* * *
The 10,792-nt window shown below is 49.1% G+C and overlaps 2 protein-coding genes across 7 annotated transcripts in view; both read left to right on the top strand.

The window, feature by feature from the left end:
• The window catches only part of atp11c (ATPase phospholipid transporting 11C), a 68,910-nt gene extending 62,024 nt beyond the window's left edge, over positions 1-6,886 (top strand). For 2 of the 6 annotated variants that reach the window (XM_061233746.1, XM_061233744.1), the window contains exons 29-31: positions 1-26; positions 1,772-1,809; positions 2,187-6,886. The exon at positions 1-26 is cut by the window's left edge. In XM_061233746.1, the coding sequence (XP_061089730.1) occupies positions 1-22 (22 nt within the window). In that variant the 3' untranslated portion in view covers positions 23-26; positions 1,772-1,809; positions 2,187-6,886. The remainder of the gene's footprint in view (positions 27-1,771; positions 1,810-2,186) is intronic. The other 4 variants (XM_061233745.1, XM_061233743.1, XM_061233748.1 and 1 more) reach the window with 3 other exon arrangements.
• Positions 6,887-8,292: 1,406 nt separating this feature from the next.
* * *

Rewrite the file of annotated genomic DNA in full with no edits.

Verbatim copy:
The 10,792-nt window shown below is 49.1% G+C and overlaps 2 protein-coding genes across 7 annotated transcripts in view; both read left to right on the top strand.

The window, feature by feature from the left end:
• The window catches only part of atp11c (ATPase phospholipid transporting 11C), a 68,910-nt gene extending 62,024 nt beyond the window's left edge, over positions 1-6,886 (top strand). For 2 of the 6 annotated variants that reach the window (XM_061233746.1, XM_061233744.1), the window contains exons 29-31: positions 1-26; positions 1,772-1,809; positions 2,187-6,886. The exon at positions 1-26 is cut by the window's left edge. In XM_061233746.1, the coding sequence (XP_061089730.1) occupies positions 1-22 (22 nt within the window). In that variant the 3' untranslated portion in view covers positions 23-26; positions 1,772-1,809; positions 2,187-6,886. The remainder of the gene's footprint in view (positions 27-1,771; positions 1,810-2,186) is intronic. The other 4 variants (XM_061233745.1, XM_061233743.1, XM_061233748.1 and 1 more) reach the window with 3 other exon arrangements.
• Positions 6,887-8,292: 1,406 nt separating this feature from the next.